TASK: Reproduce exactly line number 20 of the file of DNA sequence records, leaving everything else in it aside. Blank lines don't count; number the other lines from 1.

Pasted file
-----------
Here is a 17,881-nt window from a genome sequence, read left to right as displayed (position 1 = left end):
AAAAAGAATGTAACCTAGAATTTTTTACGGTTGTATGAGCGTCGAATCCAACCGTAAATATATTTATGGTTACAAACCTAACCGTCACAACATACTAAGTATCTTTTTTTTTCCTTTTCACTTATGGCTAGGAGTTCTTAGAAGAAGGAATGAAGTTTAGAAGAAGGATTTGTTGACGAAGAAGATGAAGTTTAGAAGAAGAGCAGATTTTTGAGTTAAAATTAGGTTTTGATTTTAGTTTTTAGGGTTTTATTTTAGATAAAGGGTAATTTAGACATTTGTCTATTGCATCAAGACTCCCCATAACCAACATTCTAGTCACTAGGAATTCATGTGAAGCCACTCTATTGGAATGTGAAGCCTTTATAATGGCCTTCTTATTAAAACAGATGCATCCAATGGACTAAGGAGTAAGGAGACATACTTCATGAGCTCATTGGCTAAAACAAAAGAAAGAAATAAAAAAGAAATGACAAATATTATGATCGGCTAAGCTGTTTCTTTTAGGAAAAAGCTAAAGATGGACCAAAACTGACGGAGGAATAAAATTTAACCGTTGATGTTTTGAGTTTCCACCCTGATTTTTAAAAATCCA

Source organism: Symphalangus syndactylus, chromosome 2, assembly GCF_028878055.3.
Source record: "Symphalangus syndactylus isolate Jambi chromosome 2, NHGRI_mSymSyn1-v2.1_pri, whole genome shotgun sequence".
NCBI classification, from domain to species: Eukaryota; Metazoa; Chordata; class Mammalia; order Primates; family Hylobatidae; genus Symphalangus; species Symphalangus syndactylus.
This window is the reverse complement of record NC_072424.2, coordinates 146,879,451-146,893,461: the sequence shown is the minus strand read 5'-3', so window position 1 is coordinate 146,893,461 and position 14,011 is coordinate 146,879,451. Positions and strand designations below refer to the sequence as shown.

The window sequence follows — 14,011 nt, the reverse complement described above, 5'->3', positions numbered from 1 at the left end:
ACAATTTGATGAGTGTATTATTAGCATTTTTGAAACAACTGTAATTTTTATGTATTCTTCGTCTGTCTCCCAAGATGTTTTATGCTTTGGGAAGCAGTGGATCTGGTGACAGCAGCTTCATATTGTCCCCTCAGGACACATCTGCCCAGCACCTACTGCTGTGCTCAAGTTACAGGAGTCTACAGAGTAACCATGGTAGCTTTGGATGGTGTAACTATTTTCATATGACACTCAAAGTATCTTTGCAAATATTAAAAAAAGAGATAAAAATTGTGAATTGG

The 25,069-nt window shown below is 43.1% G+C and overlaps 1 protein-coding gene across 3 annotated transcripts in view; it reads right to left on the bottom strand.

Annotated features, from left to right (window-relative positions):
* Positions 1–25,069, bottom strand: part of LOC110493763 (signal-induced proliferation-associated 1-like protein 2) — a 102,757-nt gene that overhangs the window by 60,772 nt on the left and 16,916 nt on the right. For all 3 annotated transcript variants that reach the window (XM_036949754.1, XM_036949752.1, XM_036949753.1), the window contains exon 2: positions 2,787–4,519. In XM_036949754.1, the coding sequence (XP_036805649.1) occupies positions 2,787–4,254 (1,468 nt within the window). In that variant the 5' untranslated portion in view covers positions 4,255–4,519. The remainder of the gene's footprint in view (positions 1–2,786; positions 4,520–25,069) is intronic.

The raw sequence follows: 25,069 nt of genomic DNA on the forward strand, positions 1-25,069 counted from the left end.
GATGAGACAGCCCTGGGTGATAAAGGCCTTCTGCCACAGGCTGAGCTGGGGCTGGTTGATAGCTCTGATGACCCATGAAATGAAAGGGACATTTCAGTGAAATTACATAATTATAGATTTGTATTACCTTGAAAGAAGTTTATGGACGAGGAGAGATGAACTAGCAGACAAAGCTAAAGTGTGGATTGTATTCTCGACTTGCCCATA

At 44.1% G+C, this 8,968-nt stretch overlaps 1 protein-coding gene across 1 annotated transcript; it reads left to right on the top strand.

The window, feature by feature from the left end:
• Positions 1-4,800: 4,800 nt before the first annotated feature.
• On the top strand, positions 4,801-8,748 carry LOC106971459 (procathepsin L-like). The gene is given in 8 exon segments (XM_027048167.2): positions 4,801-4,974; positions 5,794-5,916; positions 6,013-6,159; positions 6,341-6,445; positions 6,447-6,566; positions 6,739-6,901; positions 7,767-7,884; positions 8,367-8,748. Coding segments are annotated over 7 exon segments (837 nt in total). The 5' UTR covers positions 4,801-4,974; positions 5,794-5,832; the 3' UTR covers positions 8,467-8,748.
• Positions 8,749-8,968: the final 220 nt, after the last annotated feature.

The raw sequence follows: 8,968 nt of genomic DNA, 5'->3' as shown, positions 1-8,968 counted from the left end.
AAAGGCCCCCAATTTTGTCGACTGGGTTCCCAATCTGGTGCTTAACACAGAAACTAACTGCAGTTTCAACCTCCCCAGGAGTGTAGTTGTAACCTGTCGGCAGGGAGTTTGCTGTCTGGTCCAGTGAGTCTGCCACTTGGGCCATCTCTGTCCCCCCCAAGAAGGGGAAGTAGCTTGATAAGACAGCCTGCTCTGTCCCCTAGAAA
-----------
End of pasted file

AAAGGCCCCCAATTTTGTCGACTGGGTTCCCAATCTGGTGCTTAACACAGAAACTAACTGCAGTTTCAACCTCCCCAGGAGTGTAGTTGTAACCTGTCGGCAGGGAGTTTGCTGTCTGGTCCAGTGAGTCTGCCACTTGGGCCATCTCTGTCCCCCCCAAGAAGGGGAAGTAGCTTGATAAGACAGCCTGCTCTGTCCCCTAGAAA